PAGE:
40

I was writing some tasks yesterday and it struck me that I don't really know THE PROPER and ACCEPTED way of checking if row exists in table when I'm using pl/sql.

For examples sake let's use table

PERSON(ID, Name); 

Obviously I can't do (unless there's some secret method) something like:

BEGIN 
  IF EXISTS SELECT id FROM person WHERE ID = 10; 
    -- do things when exists
  ELSE
    -- do things when doesn't exist
  END IF;
END;

So my standard way of solving it was:

DECLARE
  tmp NUMBER;
BEGIN 
  SELECT id INTO tmp FROM person WHERE id = 10; 
  --do things when record exists
EXCEPTION
  WHEN no_data_found THEN
  --do things when record doesn't exist
END; 

However I don't know if it's accepted way of doing it, or if there's any better way of checking, I would really apprieciate if someone could share their wisdom with me :)

Cheers.

  • Why do you want to do that? What is the real problem you are trying to solve. – a_horse_with_no_name Jan 15 '14 at 15:08
  • I don't have particular issue (at the moment at least), it just occured to me that If I had to do some serious task for real company I wouldn't know if it's allowed to use this trick with exception or not. – devBem Jan 15 '14 at 15:18
  • It all depends on what you want to do. If you want to update/insert stuff depending on whether the row is there a merge is probably the better alternative. I can think of other ways to deal with this, but that depends on what the exact problem is. – a_horse_with_no_name Jan 15 '14 at 15:24
  • pl/sql if exists workaround - stackoverflow.com/questions/13217600/… – Donnie May 25 '17 at 19:01
65

I wouldn't push regular code into an exception block. Just check whether any rows exist that meet your condition, and proceed from there:

declare
  any_rows_found number;
begin
  select count(*)
  into   any_rows_found
  from   my_table
  where  rownum = 1 and
         ... other conditions ...

  if any_rows_found = 1 then
    ...
  else
    ...
  end if;
  • This answer would be just a little bit better if it called out the rownum = 1 condition outside the code block. ;) – jpmc26 Feb 7 '17 at 20:03
  • @jpmc26 Can you expand on that? I don't follow I'm afraid – David Aldridge Feb 7 '17 at 21:00
  • I mean if the answer had a little blurb before or after the code block saying something like, "Notice that the rownum = 1 prevents a full table scan..." – jpmc26 Feb 7 '17 at 21:19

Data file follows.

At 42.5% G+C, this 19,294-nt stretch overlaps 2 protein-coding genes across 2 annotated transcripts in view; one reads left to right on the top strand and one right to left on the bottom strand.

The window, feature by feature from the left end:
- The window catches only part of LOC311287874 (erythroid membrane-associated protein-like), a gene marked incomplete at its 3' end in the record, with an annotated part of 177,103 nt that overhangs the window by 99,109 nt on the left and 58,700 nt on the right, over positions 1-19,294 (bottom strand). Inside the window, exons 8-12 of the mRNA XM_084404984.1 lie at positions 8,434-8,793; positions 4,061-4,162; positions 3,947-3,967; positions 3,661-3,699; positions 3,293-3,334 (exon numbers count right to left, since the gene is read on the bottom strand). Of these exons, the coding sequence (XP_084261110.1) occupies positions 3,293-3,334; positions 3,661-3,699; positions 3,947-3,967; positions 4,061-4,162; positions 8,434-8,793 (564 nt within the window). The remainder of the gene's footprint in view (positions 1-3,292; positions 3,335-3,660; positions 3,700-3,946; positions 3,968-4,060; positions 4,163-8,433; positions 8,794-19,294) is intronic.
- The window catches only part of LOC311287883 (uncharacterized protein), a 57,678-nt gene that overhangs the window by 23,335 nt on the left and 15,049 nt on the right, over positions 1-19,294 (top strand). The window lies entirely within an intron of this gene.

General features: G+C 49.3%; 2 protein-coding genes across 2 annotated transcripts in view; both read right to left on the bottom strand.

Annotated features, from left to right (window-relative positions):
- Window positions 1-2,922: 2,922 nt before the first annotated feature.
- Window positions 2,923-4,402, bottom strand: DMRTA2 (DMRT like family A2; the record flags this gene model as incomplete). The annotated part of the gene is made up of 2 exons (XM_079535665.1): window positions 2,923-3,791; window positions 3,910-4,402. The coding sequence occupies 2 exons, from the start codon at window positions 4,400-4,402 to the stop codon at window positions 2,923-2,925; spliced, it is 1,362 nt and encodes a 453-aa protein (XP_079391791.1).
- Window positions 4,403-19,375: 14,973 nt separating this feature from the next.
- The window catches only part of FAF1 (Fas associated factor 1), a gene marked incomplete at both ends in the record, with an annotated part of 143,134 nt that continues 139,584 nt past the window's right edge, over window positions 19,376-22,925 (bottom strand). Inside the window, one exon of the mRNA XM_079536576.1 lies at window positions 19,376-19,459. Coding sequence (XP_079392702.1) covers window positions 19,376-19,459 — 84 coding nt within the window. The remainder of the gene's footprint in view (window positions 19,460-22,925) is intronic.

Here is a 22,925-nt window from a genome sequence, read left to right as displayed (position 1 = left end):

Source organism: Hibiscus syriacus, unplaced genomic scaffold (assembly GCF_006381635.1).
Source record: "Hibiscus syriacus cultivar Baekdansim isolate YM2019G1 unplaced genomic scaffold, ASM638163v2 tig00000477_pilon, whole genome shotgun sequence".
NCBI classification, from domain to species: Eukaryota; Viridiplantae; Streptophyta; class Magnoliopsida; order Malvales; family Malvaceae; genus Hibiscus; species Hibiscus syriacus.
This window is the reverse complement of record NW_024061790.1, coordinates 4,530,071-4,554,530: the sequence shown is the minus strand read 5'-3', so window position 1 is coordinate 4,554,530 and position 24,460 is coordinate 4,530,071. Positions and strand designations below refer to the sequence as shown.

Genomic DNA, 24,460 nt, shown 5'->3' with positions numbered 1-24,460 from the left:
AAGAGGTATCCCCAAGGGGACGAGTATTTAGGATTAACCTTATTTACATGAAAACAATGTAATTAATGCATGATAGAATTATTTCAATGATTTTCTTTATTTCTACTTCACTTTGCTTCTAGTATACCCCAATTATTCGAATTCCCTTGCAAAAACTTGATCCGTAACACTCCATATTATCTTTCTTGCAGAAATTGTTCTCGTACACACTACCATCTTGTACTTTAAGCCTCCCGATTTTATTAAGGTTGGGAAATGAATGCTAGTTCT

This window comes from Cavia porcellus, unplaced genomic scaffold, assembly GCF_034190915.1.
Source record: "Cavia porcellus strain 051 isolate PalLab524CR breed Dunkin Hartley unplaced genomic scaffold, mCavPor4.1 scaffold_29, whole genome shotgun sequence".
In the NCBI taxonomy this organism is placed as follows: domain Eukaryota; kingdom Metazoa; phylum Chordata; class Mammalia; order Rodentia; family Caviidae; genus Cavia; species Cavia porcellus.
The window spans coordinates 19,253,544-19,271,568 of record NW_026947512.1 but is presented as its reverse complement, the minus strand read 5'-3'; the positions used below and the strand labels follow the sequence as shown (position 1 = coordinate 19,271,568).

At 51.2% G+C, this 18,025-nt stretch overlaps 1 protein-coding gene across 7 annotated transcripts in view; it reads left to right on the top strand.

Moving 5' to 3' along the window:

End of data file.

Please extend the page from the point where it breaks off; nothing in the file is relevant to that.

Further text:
• @jpmc26 It's an interesting thought, but I think that if I had doubts about how rownum interacted with an aggregate like this, the presence of a comment wouldn't convince me -- I must have read 1,000 bold assertions of how Oracle works that turned out to be completely wrong. So I'd read it as "The person who wrote this code believes that ... etc", and I'd test it anyway to make sure ;) – David Aldridge Feb 7 '17 at 21:51
  • That's fair; however, I'm thinking more about the person who looks at your code, thinks, "This uses COUNT(*) which scans more than one row and is therefore slower," and skips to the next without really considering it and noticing the rownum check in the first place. It's more an issue of calling attention to it, so readers know to consider it at all. Although with 12, maybe it should be LIMIT now, anyway, which would be a bit more visible. (I happen to still be stuck on 11, sadly. =/) – jpmc26 Feb 7 '17 at 21:58
9

IMO code with a stand-alone SELECT used to check to see if a row exists in a table is not taking proper advantage of the database. In your example you've got a hard-coded ID value but that's not how apps work in "the real world" (at least not in my world - yours may be different :-). In a typical app you're going to use a cursor to find data - so let's say you've got an app that's looking at invoice data, and needs to know if the customer exists. The main body of the app might be something like

FOR aRow IN (SELECT * FROM INVOICES WHERE DUE_DATE < TRUNC(SYSDATE)-60)
LOOP
  -- do something here
END LOOP;